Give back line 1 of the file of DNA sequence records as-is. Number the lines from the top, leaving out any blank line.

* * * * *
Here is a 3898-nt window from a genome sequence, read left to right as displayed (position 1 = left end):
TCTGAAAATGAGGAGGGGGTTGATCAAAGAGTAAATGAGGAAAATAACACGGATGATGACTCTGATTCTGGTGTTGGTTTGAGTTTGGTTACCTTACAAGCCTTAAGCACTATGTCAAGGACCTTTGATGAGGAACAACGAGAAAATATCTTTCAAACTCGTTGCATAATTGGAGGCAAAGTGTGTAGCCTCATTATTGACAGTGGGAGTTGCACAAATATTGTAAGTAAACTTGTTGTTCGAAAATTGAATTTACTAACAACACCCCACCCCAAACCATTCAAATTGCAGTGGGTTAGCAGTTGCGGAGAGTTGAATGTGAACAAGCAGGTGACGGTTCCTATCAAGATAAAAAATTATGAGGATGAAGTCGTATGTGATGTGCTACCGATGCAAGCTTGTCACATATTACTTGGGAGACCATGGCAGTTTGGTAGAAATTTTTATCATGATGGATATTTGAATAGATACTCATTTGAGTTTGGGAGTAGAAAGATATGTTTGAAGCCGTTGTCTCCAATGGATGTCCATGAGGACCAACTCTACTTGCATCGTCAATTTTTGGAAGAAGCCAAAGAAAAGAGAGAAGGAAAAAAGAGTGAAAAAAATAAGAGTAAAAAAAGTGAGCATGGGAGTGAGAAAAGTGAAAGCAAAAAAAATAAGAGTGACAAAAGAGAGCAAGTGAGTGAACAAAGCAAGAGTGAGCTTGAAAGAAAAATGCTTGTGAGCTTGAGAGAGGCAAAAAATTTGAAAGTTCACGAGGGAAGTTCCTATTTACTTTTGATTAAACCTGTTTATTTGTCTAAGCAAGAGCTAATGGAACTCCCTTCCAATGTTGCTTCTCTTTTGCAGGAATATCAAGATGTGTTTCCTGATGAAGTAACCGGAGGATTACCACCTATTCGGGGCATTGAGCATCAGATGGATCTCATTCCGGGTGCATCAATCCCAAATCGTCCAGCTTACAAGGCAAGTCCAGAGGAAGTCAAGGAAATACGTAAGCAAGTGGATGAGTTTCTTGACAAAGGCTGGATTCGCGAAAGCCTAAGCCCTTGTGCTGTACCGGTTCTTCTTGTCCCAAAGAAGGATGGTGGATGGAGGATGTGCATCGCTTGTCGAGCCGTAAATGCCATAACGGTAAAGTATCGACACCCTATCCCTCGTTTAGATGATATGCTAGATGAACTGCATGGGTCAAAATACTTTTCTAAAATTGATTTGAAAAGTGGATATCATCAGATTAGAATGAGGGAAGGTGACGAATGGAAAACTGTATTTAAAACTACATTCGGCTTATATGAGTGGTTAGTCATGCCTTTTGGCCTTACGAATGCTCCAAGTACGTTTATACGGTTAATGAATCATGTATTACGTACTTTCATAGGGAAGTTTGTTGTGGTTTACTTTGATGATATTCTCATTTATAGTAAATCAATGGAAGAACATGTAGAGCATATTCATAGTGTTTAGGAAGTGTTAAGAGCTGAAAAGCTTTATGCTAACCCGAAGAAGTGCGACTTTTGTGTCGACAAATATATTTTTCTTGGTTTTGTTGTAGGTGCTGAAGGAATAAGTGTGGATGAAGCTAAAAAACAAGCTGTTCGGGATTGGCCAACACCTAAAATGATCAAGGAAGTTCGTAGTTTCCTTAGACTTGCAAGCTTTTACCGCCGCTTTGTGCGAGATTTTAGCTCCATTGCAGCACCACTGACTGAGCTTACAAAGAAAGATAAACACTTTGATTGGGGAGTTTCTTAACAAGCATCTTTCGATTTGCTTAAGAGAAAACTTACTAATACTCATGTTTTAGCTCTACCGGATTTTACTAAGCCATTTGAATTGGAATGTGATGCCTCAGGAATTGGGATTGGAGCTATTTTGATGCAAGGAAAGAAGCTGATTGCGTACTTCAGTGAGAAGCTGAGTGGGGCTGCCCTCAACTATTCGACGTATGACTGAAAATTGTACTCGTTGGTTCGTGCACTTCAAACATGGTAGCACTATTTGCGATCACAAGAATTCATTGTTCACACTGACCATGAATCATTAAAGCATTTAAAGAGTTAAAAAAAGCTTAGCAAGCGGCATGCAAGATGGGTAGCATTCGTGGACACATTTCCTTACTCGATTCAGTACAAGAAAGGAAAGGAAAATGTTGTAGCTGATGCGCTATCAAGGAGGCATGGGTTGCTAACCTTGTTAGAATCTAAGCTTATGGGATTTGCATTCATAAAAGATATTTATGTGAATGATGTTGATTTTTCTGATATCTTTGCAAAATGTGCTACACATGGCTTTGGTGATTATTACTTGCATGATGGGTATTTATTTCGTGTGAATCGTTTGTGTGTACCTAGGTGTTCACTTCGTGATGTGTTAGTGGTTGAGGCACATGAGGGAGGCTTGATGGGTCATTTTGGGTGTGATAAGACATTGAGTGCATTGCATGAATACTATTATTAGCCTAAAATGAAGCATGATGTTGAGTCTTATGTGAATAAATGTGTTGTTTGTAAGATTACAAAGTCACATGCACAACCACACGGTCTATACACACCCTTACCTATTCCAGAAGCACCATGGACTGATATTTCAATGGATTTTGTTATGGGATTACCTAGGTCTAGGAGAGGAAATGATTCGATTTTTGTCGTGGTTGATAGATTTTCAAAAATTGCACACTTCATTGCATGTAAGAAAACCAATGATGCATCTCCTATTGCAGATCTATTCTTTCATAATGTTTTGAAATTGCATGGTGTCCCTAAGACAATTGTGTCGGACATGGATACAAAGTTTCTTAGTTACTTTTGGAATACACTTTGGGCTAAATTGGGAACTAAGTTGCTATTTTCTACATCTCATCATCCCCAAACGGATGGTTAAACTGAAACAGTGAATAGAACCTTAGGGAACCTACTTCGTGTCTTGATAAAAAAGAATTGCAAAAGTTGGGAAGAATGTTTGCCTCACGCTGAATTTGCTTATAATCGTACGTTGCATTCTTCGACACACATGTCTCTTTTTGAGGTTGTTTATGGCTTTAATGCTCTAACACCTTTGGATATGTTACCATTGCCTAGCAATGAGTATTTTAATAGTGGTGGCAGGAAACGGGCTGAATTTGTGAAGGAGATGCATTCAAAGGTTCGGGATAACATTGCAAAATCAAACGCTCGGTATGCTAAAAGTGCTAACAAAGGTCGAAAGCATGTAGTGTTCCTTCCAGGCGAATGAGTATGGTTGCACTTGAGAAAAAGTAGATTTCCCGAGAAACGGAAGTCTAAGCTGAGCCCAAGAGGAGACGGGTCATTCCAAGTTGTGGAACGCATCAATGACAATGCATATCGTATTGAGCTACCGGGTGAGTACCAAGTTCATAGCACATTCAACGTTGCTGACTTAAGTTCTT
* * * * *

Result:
Here is a 3898-nt window from a genome sequence, read left to right as displayed (position 1 = left end):